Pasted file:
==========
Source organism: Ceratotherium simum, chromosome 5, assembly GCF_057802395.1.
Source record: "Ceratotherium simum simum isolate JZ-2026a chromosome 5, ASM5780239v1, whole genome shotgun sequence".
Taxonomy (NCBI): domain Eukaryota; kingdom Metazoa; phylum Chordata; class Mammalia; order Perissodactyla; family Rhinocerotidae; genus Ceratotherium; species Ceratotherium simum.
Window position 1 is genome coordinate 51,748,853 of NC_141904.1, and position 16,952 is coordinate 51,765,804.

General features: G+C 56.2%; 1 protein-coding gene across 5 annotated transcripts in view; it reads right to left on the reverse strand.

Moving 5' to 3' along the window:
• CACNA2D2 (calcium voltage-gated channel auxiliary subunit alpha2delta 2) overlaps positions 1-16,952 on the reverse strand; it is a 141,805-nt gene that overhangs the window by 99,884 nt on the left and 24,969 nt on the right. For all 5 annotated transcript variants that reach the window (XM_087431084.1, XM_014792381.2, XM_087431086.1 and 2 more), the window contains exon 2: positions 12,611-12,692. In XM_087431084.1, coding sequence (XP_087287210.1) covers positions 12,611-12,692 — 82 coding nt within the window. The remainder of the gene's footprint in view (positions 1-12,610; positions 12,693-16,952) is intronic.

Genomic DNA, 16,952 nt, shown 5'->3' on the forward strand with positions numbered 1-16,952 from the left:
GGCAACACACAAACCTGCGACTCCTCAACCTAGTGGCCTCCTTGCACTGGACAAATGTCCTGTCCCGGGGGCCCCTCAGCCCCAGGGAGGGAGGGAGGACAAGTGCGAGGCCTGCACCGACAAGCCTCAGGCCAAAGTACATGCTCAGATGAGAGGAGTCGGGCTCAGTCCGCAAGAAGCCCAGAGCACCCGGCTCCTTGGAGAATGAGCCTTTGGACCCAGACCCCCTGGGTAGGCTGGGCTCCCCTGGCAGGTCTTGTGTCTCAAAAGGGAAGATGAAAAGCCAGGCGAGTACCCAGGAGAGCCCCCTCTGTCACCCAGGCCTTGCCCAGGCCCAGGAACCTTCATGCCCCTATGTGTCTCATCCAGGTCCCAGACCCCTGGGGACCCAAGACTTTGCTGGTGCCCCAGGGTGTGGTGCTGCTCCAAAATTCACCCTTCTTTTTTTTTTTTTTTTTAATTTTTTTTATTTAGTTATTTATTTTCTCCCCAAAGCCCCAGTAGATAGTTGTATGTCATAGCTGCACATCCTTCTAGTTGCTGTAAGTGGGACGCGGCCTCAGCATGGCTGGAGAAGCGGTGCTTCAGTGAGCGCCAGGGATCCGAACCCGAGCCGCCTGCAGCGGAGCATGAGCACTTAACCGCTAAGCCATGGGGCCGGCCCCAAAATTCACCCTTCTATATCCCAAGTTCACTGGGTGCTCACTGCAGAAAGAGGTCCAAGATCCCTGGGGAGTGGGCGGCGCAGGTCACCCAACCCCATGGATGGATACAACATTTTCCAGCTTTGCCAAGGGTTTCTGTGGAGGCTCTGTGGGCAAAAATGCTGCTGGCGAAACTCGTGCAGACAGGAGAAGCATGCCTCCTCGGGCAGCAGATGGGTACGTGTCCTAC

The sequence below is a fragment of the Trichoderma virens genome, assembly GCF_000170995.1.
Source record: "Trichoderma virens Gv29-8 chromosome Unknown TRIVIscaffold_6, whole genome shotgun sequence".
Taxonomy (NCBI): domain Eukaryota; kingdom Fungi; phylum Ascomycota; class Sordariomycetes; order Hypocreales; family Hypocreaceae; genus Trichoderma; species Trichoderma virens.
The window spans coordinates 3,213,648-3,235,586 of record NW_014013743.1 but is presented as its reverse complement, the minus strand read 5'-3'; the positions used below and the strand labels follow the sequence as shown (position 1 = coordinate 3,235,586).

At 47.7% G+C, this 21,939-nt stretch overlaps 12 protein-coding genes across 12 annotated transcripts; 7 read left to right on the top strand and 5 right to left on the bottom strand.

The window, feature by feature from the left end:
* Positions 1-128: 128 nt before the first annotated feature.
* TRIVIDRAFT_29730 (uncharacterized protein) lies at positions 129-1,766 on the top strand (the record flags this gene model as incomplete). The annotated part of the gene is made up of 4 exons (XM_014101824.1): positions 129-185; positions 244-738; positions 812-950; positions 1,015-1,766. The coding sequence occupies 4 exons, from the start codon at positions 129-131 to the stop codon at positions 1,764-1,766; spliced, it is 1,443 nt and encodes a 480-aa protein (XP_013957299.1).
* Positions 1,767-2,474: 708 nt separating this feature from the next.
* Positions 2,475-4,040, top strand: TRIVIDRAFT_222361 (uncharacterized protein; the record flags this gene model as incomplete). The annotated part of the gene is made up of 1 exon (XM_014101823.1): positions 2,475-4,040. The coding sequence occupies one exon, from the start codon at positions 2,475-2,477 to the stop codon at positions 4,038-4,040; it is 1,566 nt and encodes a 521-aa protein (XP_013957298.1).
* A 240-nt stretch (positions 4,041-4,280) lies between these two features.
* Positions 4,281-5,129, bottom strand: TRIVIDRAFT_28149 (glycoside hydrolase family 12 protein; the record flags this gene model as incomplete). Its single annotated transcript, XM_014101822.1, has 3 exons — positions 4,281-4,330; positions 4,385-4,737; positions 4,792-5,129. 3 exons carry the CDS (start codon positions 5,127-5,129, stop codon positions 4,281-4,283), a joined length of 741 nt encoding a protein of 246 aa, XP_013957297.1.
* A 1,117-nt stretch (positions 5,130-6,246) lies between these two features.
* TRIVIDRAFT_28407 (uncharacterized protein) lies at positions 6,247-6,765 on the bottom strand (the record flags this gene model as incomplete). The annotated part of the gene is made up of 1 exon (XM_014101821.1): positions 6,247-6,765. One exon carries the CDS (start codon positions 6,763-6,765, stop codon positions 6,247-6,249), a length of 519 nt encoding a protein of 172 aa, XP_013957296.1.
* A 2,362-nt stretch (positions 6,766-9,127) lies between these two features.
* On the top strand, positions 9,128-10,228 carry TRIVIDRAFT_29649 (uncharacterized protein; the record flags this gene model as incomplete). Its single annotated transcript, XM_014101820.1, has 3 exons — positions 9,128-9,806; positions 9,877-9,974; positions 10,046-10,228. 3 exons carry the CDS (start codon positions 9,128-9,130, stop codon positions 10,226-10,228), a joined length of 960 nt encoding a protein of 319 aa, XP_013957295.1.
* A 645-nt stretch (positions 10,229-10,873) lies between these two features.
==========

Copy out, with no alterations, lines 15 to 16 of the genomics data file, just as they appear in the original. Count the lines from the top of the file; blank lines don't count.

The window, feature by feature from the left end:
* Positions 1-128: 128 nt before the first annotated feature.